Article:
Dick’s been in touch with his HO scale.
He’s found some great money saving ideas:
“This is one section I have completed.
I used extruded foam for the rocks and painted them with acrylic paint and dry brushed the white for accent.
The track ballast I used “Chicken Grit”, bought it at my local farm store.
If I need it smaller I grid it on a granite stone with a granite rolling pin I had floating around the house.
Paid $3.45 USA dollars for 5 lbs, cheaper that buying the pre-made stuff.
Some of the trees by the cabin I cut off some of my wife Sedum flowers, in the fall when they dried out.
I also use the small branches to make flowering shrubs.
Utility poles are large (to scale) skewers and the cross arms are wool match sticks.
The transformers and a dowel painted gray.
The insulators are plastic beads (cut in half) and placed over smaller skewer, they fit perfectly.
The rocks in the picture, I picked up at a Pet Store, it is aquarium gravel. Works great as there are different sizes.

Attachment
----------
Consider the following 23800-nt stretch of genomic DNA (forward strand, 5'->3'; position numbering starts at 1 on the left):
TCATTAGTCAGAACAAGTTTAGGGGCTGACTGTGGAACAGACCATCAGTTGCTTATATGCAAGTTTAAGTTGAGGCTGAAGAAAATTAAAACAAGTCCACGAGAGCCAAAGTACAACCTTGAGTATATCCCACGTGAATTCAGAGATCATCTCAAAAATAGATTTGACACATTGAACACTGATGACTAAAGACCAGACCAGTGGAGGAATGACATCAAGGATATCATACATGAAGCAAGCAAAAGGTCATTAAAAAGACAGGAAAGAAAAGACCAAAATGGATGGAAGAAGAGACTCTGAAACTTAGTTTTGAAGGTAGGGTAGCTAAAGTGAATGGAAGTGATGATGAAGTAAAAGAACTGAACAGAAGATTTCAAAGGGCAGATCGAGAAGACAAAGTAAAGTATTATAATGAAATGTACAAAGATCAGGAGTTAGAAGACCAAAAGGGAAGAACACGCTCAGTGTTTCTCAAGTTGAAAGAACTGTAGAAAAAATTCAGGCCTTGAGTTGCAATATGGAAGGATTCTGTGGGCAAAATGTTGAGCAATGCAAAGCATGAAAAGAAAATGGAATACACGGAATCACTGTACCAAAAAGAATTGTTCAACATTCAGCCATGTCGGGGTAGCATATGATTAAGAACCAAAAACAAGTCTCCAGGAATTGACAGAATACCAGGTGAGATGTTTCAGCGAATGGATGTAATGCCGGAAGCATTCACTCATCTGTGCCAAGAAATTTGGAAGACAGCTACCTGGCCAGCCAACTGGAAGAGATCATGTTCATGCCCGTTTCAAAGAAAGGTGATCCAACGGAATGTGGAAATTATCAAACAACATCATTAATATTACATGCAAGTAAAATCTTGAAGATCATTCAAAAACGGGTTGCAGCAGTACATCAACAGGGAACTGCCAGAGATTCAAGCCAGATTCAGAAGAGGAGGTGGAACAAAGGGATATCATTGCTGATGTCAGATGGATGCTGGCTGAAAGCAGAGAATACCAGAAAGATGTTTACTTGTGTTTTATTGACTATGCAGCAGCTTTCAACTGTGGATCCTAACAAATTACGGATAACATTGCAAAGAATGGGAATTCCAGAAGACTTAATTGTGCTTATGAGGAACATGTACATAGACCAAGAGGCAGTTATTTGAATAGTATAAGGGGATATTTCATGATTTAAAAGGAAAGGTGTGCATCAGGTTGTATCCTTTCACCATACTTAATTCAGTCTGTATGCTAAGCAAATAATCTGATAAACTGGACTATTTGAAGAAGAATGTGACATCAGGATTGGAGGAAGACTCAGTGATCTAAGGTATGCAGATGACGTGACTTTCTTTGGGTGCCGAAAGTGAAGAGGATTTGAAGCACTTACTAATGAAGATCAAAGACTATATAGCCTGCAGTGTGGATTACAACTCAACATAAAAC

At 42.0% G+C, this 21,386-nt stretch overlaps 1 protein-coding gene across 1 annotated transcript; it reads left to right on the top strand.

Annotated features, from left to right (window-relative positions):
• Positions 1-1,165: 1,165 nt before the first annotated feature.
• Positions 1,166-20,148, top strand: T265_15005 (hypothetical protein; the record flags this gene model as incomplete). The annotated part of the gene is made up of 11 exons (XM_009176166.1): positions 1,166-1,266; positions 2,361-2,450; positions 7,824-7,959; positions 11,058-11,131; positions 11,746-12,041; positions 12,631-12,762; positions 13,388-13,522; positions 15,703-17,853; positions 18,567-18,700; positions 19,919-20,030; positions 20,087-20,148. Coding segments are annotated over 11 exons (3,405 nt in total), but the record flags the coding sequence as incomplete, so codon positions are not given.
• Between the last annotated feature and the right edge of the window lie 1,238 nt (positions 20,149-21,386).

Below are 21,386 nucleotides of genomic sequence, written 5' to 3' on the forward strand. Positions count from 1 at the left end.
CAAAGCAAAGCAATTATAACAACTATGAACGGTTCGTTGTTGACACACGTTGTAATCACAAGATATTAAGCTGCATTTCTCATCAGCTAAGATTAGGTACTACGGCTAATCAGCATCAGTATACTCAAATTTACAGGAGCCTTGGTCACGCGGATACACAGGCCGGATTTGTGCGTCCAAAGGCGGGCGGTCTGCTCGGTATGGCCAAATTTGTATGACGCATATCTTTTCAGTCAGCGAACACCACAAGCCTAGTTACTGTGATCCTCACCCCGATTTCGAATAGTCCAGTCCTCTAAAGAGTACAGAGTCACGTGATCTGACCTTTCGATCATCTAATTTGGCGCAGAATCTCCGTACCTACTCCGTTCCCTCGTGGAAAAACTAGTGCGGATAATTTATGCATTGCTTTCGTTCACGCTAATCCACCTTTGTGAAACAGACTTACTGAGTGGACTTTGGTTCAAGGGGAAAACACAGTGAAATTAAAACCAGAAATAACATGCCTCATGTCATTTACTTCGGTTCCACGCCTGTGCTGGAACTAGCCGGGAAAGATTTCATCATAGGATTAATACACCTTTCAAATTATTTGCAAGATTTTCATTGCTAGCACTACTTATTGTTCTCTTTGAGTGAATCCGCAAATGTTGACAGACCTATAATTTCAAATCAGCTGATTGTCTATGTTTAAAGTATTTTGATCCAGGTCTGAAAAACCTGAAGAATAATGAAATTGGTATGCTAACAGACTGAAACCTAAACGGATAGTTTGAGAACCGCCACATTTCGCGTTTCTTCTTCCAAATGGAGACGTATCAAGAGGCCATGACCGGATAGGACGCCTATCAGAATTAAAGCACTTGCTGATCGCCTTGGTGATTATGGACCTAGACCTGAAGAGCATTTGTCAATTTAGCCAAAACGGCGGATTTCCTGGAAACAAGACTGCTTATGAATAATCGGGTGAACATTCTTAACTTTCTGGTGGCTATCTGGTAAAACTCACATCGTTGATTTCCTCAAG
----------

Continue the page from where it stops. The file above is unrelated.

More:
The grass is a mixture of standard you by in bulk and I purchased a sheet of Flower Topper from my local craft store.
The nice thing about this is that it has an adhesive backing, “no glue required”.
I have found an antique and unique store that has model train “stuff”.
All the train cars I paid $4.00 for and they were in great shape, all I need to do on some of them was change the couplers.
The Exxon-Mobile diesel storage tank is PVC pipe and #14 solid copper wire painted.
I make all my own signs, do a search for the sign image I am looking for and convert it to PDF and then I can scale them.
That’s all for now.
I work in HO scale and am a beginner.
I am retired and 68 years old and it takes up the day, by the way, my wife is into it as well. S
he is my design coordinator, she has increased the size of my original 4’x8′ table top the 5’x12′, didn’t expect that.
Big thanks to Dick for sharing – a lovely narrative of his layout. Looks great too.
And it’s also a fine example of how to stretch you budget.
That’s all this time folks. Please keep ’em coming.
PS Looking for the Beginner’s Guide? It’s here.